Ukrainian officials have been lobbying the NATO and Biden administration for advanced fighter jets, such as F-16s ever since the start of Russia’s unprovoked invasion, only to be refused multiple times.
Today, officials from the Biden administration stated that rather than providing complicated fighter jets that require extensive training, the US should focus on arming their soldiers with weapons that can be used without delay on the battlefield.
Translated that means: The U.S. is concerned that supplying F-16s to Ukraine could deeply anger Russia and bring the world closer to World War 3.
Ukraine’s air force is in bad shape. Most of it was destroyed by Russia during its initial attack phase while the ones remaining are too old to keep up with Russia’s more modern fighter jets with superior technology.
According to a Ukrainian military expert, the newest fighter jet Ukraine has was built in 1991 while some others are even twice as old as the pilots. As a result, they are at an extremely high risk of being shot down because they can’t compete with Russia’s modern anti-aircraft defenses. Moreover, they can’t compete with combating Russian fighter jets’ with radar that can see twice as far and can fire missiles twice as far. In fact, a Ukrainian pilot is unaware he’s being shot at until he’s told via radio a missile has been fired at him. And by then, the rocket is already so close that he has little time to react.
Also, because Ukraine isn’t a threat by air, Russia has learned at what distances they can safely set up shop. Hence, by setting up valuable command-and-control and logistics infrastructure just outside the reach of Ukrainian missiles, they can easily ‘hit and not be hit’ from those locations.
And of course, the obvious advantage Russia has is the ability to fly over Ukraine and shoot targets almost at will.
While the HIMAR surface-to-air missile systems given to Ukraine by the U.S. are being used to good effect, they’re not nearly enough to keep Russia from dominating the Ukrainian skies like bullies in a schoolyard.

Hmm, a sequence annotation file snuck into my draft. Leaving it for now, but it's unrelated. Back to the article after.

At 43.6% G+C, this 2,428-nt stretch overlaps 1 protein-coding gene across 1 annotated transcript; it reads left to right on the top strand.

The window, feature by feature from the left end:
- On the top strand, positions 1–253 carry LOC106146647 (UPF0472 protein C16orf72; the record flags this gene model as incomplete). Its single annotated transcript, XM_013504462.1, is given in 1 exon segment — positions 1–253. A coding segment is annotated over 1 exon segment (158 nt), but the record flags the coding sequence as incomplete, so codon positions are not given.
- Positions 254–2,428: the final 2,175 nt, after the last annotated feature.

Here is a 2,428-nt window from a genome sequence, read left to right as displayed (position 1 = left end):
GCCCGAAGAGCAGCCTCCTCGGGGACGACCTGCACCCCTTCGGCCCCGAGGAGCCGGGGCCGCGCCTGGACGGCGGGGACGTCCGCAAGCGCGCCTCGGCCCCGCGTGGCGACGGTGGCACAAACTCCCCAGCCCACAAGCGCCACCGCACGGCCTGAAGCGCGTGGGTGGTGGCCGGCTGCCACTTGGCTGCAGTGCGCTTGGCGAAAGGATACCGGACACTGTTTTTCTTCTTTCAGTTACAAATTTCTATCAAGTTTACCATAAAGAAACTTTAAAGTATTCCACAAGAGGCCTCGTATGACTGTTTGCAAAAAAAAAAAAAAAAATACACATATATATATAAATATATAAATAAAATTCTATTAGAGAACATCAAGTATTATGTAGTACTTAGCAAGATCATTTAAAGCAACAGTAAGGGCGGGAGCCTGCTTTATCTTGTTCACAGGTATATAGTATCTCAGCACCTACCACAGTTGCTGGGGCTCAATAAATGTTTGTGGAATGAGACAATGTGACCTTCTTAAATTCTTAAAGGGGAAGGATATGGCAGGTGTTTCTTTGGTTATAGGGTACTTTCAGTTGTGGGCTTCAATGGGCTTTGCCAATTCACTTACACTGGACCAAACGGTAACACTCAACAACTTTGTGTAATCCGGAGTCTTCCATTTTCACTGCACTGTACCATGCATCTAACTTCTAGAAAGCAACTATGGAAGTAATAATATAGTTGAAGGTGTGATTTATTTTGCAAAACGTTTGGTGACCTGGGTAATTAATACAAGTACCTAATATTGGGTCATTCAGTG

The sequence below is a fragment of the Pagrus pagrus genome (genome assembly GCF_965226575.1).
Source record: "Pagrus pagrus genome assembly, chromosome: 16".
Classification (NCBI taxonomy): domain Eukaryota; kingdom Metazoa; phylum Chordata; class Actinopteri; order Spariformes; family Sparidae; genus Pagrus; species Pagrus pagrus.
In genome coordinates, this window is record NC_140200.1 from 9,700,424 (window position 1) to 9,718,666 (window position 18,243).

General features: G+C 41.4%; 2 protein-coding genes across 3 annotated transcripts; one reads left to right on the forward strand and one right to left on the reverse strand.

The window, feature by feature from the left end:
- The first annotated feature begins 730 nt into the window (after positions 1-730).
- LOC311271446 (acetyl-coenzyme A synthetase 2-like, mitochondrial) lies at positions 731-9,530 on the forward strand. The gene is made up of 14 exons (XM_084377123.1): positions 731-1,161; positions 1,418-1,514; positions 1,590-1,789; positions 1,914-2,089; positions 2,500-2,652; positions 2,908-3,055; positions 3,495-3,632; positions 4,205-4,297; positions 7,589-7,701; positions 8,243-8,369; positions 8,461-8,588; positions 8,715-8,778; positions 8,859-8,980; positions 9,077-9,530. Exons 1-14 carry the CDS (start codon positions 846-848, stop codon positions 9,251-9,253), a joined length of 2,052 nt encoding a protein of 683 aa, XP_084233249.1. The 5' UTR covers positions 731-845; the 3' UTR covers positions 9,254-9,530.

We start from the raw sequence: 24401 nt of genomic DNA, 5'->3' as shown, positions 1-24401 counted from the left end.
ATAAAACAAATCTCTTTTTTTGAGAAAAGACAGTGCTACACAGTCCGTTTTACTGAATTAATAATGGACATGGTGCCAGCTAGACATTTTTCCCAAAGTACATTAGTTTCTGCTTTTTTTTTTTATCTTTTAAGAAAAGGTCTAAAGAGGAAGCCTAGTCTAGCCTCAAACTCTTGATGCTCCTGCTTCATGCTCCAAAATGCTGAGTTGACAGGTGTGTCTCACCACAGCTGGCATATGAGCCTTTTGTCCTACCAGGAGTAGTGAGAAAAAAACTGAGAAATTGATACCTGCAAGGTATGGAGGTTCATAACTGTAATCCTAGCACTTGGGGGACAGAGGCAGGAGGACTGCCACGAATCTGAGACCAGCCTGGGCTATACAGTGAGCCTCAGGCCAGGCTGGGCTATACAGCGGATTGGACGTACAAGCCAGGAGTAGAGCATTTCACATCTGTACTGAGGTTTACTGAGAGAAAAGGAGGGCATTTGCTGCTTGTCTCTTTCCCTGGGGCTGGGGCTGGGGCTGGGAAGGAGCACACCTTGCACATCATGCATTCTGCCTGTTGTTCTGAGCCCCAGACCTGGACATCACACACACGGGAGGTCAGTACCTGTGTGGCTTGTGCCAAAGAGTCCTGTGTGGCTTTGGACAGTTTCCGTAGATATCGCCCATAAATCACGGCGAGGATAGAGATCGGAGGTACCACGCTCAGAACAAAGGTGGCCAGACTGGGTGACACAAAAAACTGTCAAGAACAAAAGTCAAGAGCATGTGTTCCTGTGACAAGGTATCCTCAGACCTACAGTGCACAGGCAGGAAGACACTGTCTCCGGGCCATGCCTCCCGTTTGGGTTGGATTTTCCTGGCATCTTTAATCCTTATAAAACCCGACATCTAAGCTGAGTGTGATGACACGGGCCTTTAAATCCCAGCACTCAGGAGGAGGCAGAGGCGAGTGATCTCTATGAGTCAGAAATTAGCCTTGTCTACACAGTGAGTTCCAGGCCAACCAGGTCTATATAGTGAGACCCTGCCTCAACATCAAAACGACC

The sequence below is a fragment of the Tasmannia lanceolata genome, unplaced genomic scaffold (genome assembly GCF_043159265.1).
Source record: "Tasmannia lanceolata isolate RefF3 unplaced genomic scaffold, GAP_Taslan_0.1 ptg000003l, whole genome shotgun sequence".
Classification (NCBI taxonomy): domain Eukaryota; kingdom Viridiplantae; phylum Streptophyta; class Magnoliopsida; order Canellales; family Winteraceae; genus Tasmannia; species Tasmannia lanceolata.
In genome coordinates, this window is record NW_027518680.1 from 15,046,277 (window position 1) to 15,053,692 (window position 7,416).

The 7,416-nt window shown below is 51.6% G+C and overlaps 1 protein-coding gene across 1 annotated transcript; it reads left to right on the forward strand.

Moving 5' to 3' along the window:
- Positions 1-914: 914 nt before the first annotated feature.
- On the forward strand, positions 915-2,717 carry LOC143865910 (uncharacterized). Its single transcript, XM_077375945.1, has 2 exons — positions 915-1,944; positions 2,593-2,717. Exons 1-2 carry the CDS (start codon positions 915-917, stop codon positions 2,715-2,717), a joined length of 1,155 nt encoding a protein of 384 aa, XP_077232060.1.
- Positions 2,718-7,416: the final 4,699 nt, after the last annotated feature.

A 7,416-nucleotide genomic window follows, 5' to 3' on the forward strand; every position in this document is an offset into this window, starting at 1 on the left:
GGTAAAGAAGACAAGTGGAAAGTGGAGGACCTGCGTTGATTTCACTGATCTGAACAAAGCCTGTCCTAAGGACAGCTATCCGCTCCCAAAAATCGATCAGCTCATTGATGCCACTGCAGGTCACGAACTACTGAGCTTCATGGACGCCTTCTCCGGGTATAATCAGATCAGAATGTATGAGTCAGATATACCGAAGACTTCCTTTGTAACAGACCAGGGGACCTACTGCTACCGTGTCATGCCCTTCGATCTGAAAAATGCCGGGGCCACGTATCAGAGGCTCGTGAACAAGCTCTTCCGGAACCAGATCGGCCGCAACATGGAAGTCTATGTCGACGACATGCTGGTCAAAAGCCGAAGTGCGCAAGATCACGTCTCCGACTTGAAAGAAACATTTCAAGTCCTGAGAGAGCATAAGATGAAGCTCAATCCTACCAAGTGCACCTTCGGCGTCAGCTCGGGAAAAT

The Ukrainian Air Force is asking for up to 200 fighter jets from the West and military analysts surmise the most realistic option is the NATO F-16 fighter jet as there are over 2,000 available. So, even if the U.S. continues to balk at the idea of it giving Ukraine fighter jets, they might be more comfortable with indirectly helping Ukraine through NATO.
France and Sweden have also discussed arming Ukraine with some of its jets.
Ukraine is already preparing its air bases to accommodate Western fighter jets as some of their pilots are in Britain learning to operate them. By the end of March, the pilots will be able to fly the aforementioned fighter jets but learning to use the advanced weapons systems will take more time.
Ukraine is hoping to have fighter jets no later than August but there are no guarantees as yet.
Air superiority is critical in modern militaristic operations and Russia has had it in Ukraine since Day 1.
Let’s rewind to 1991. In the Persian Gulf War, U.S.-led forces set the tone of the six-week incursion by achieving air superiority during the earliest hours–and even minutes–of combat as Iraq’s large-scale defense systems, for all intents and purposes, were paralyzed almost immediately.
Given how well Ukraine has performed against Russia after a year of fighting, imagine how much better they’d do if they gained some semblance of air comparability with Russia.